Pro Bowler’s Knee Pain Threatens To Derail His Career

By Rona Gindin, Editorial Contributor

Jason Couch’s father ran bowling centers for a living, starting on the Gulf Coast and then in Central Florida. So it’s no surprise that Couch caught the bowling bug when he was only 4 years old.

Jason Couch and doc

After graduating from high school, Couch, now 52, began bowling professionally and even made history by winning the PBA Tournament of Champions three years in a row.

“It’s my entire life, honestly. I get to do what I want for a living, and I get to see parts of the world on somebody else’s dime,” Couch said.

Over time, his knees came to hurt constantly. By 2011, “I literally couldn’t walk without being in pain,” he said.

Plenty of 50-somethings have knee issues from decades of use, especially with repetitive actions. “You do the same motions over and over and over, your body’s going to break down,” Couch said.

He quit bowling in 2018. Now, thanks to two successful surgeries, Couch is looking to get back in the game. But his journey to get relief wasn’t easy.

Two Orlando-area surgeons dismissed Couch for being too young for knee surgery, but he found a third, at Orlando Health Jewett Orthopedic Institute. “The doctor looked at my X-ray and MRI and said, ‘Let’s get you some comfort.’”

That 2018 surgery on his right knee was a success, bringing much-needed pain relief. Within a few years, his left knee started hurting, and Couch knew he would need surgery on that one, too.

After a delay thanks to the pandemic, late last year Couch had his second surgery. It went even more smoothly than his 2018 procedure.

A robot made the difference. “The surgery took much less time,” Couch said. “The healing process took the same amount of time, but I was able to start physical therapy two or three days after I got home. I was back to bowling at four months both times.”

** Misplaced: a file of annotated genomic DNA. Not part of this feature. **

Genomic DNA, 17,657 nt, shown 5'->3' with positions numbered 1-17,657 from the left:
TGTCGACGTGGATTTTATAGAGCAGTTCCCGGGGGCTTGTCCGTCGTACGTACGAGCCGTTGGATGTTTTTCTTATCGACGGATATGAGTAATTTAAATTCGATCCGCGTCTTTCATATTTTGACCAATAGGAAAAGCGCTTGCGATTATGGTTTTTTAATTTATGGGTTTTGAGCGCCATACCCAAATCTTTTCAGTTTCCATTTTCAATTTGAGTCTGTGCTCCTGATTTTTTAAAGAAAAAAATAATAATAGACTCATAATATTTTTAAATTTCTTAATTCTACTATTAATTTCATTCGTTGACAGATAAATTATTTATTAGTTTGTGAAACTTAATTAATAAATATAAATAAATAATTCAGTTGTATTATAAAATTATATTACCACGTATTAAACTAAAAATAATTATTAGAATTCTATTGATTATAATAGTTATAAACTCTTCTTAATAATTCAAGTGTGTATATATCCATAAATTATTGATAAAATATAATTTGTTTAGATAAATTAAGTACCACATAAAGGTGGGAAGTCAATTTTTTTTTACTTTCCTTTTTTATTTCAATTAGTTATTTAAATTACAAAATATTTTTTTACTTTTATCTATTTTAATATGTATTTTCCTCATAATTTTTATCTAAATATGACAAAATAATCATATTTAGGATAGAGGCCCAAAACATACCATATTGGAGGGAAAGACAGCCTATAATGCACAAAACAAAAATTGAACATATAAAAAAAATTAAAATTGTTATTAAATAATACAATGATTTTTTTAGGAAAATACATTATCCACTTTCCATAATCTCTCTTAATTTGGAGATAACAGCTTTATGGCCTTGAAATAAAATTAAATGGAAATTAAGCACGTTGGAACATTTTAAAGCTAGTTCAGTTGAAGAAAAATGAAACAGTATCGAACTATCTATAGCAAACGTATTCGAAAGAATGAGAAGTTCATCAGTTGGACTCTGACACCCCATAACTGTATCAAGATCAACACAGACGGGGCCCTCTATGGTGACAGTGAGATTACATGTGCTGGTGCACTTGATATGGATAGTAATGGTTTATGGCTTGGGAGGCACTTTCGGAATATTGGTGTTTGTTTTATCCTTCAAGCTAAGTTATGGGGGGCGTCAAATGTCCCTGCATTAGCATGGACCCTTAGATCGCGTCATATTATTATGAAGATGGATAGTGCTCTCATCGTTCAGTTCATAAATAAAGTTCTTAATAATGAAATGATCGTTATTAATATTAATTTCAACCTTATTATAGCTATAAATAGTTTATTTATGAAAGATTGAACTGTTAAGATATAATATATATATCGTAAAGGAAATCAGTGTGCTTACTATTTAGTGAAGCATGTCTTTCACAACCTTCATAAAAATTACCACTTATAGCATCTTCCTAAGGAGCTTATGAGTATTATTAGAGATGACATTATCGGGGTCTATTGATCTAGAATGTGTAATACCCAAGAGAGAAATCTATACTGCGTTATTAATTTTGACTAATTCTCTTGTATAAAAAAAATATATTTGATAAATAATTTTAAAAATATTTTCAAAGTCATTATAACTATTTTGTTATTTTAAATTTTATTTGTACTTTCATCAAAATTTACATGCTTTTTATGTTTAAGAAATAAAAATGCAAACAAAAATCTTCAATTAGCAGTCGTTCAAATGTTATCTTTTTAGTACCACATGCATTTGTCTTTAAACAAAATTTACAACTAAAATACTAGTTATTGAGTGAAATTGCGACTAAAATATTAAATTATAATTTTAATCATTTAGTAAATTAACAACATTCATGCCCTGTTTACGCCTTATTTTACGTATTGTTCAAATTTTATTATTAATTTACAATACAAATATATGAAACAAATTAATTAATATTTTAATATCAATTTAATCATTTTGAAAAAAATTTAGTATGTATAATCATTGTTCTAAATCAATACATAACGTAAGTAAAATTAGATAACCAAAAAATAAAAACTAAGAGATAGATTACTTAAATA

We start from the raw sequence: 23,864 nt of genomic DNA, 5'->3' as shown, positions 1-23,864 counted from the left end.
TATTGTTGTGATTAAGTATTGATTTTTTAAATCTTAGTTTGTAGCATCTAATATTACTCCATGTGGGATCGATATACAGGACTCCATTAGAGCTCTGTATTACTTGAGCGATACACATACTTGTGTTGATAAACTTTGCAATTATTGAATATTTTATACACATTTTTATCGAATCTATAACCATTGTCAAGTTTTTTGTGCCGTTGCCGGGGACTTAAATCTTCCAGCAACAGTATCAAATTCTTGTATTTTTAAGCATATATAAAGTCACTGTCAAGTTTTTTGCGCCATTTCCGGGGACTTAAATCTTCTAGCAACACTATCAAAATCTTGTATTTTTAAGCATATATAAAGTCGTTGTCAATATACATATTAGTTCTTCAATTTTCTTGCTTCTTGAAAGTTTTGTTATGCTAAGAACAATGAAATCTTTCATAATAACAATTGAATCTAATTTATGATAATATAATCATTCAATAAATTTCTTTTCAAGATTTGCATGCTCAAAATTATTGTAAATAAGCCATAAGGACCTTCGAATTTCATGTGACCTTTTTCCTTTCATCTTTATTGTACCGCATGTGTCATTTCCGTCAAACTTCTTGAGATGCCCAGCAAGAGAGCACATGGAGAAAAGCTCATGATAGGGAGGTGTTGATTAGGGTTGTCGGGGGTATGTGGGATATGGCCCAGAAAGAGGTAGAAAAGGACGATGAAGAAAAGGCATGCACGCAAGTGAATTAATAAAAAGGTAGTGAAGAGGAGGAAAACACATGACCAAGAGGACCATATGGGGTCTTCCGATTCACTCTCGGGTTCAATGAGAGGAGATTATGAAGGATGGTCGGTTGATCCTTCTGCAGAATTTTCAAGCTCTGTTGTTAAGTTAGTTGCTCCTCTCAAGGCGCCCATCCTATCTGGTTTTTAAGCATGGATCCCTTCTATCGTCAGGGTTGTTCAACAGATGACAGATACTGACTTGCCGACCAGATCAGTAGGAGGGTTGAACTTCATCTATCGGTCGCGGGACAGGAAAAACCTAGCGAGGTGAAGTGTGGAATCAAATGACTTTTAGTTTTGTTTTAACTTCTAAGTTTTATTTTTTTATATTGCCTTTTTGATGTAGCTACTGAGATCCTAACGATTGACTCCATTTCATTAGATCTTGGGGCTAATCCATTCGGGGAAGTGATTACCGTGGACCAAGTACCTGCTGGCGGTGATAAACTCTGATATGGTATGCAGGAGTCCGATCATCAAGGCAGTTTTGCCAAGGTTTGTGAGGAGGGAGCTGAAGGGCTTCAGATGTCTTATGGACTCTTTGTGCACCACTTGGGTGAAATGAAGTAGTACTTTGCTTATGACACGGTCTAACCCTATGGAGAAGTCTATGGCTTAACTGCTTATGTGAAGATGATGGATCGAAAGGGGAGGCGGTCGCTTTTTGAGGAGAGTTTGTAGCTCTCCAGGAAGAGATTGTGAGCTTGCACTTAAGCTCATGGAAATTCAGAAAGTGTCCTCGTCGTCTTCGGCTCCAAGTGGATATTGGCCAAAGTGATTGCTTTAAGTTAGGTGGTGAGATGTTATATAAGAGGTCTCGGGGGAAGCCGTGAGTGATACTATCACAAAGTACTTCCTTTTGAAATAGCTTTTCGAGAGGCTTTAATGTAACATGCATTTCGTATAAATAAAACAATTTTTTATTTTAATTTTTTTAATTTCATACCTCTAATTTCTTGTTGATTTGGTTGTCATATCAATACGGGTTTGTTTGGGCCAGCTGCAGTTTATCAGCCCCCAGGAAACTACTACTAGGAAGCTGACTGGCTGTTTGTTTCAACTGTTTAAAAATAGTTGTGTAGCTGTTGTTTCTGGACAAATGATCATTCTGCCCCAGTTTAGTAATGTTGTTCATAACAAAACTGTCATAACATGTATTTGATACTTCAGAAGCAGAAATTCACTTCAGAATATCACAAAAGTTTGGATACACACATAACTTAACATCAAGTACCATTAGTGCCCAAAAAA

The new equipment gets credit for Couch’s ramped-up return to a pain-free life. “The technology has gotten so advanced, it’s amazing,” said Dr. Cody C. Green, the orthopedic surgeon who performed the recent surgery.

It’s my entire life. I get to do what I want for a living, and I get to see parts of the world on somebody else’s dime.– Jason Couch

“Jason had a partial knee replacement where you just replace one side of the knee,” explained Dr. Green, noting that using a robot leads to “the most natural-feeling replacement, as opposed to a total knee replacement.” The reason? “It keeps your natural ligaments, so the recovery is much quicker. And it’s much more functional from an early stage in your recovery.”

Couch, who lives in Clermont, got lucky. His local hospital, Orlando Health South Lake Hospital, has its outpatient rehabilitation in the Orlando Health National Training Center, which is the training home for many Olympians. All the best equipment and trained physical therapists can’t alleviate the pain involved, but Couch kept pushing.

“Do your physical therapy or the road to recovery will be much longer,” he said. “I know people who had the same surgery and kind of gave up because physical therapy was too hard. It took them a year at least to get where they felt normal again.”

This summer, the seasoned sportsman will start traveling with the PBA50 Tour, which means the summer away from him his family. He and his wife, Kim, have two teenage children together, and Couch has two adult children. They will all be cheering him on throughout the tour.

Couch credits Dr. Green, the robot and all the Orlando Health team members who helped along the way with his successful return to bowling.

“There is no doubt in my mind that I went to the best healthcare system in the country,” Couch said. “I know that Orlando Health Jewett Orthopedic Institute will also do the best for you. Dr. Green is definitely looking out for me. The rest of the staff is absolutely fantastic, too.”

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